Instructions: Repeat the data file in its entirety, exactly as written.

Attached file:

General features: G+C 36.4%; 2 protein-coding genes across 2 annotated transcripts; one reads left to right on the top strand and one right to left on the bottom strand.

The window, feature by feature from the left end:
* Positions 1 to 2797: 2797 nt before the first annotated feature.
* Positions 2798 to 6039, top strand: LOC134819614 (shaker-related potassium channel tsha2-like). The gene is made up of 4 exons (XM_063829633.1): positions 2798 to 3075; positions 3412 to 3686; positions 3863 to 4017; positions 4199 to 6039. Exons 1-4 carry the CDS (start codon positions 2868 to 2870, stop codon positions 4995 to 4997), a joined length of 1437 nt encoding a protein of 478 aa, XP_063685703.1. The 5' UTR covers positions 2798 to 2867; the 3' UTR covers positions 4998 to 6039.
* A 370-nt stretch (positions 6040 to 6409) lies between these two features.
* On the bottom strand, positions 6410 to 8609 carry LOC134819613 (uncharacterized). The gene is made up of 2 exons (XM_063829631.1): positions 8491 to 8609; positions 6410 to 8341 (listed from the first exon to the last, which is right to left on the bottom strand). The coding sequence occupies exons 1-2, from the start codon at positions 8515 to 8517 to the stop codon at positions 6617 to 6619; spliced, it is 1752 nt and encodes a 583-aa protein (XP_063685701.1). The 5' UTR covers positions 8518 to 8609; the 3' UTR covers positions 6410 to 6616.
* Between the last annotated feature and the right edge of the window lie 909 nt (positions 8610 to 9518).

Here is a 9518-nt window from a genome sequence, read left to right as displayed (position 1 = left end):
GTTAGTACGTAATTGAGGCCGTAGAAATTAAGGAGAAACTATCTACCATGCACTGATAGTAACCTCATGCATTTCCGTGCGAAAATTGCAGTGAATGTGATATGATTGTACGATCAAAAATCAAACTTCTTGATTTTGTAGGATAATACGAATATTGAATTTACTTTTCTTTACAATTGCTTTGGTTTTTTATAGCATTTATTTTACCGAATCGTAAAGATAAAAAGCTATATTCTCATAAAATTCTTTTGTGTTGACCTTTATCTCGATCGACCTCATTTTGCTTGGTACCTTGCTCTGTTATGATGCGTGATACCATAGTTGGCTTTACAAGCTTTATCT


General features: G+C 36.4%; 2 protein-coding genes across 2 annotated transcripts; one reads left to right on the top strand and one right to left on the bottom strand.

The window, feature by feature from the left end:
* Positions 1 to 2797: 2797 nt before the first annotated feature.
* Positions 2798 to 6039, top strand: LOC134819614 (shaker-related potassium channel tsha2-like). The gene is made up of 4 exons (XM_063829633.1): positions 2798 to 3075; positions 3412 to 3686; positions 3863 to 4017; positions 4199 to 6039. Exons 1-4 carry the CDS (start codon positions 2868 to 2870, stop codon positions 4995 to 4997), a joined length of 1437 nt encoding a protein of 478 aa, XP_063685703.1. The 5' UTR covers positions 2798 to 2867; the 3' UTR covers positions 4998 to 6039.
* A 370-nt stretch (positions 6040 to 6409) lies between these two features.
* On the bottom strand, positions 6410 to 8609 carry LOC134819613 (uncharacterized). The gene is made up of 2 exons (XM_063829631.1): positions 8491 to 8609; positions 6410 to 8341 (listed from the first exon to the last, which is right to left on the bottom strand). The coding sequence occupies exons 1-2, from the start codon at positions 8515 to 8517 to the stop codon at positions 6617 to 6619; spliced, it is 1752 nt and encodes a 583-aa protein (XP_063685701.1). The 5' UTR covers positions 8518 to 8609; the 3' UTR covers positions 6410 to 6616.
* Between the last annotated feature and the right edge of the window lie 909 nt (positions 8610 to 9518).

Here is a 9518-nt window from a genome sequence, read left to right as displayed (position 1 = left end):
GTTAGTACGTAATTGAGGCCGTAGAAATTAAGGAGAAACTATCTACCATGCACTGATAGTAACCTCATGCATTTCCGTGCGAAAATTGCAGTGAATGTGATATGATTGTACGATCAAAAATCAAACTTCTTGATTTTGTAGGATAATACGAATATTGAATTTACTTTTCTTTACAATTGCTTTGGTTTTTTATAGCATTTATTTTACCGAATCGTAAAGATAAAAAGCTATATTCTCATAAAATTCTTTTGTGTTGACCTTTATCTCGATCGACCTCATTTTGCTTGGTACCTTGCTCTGTTATGATGCGTGATACCATAGTTGGCTTTACAAGCTTTATCT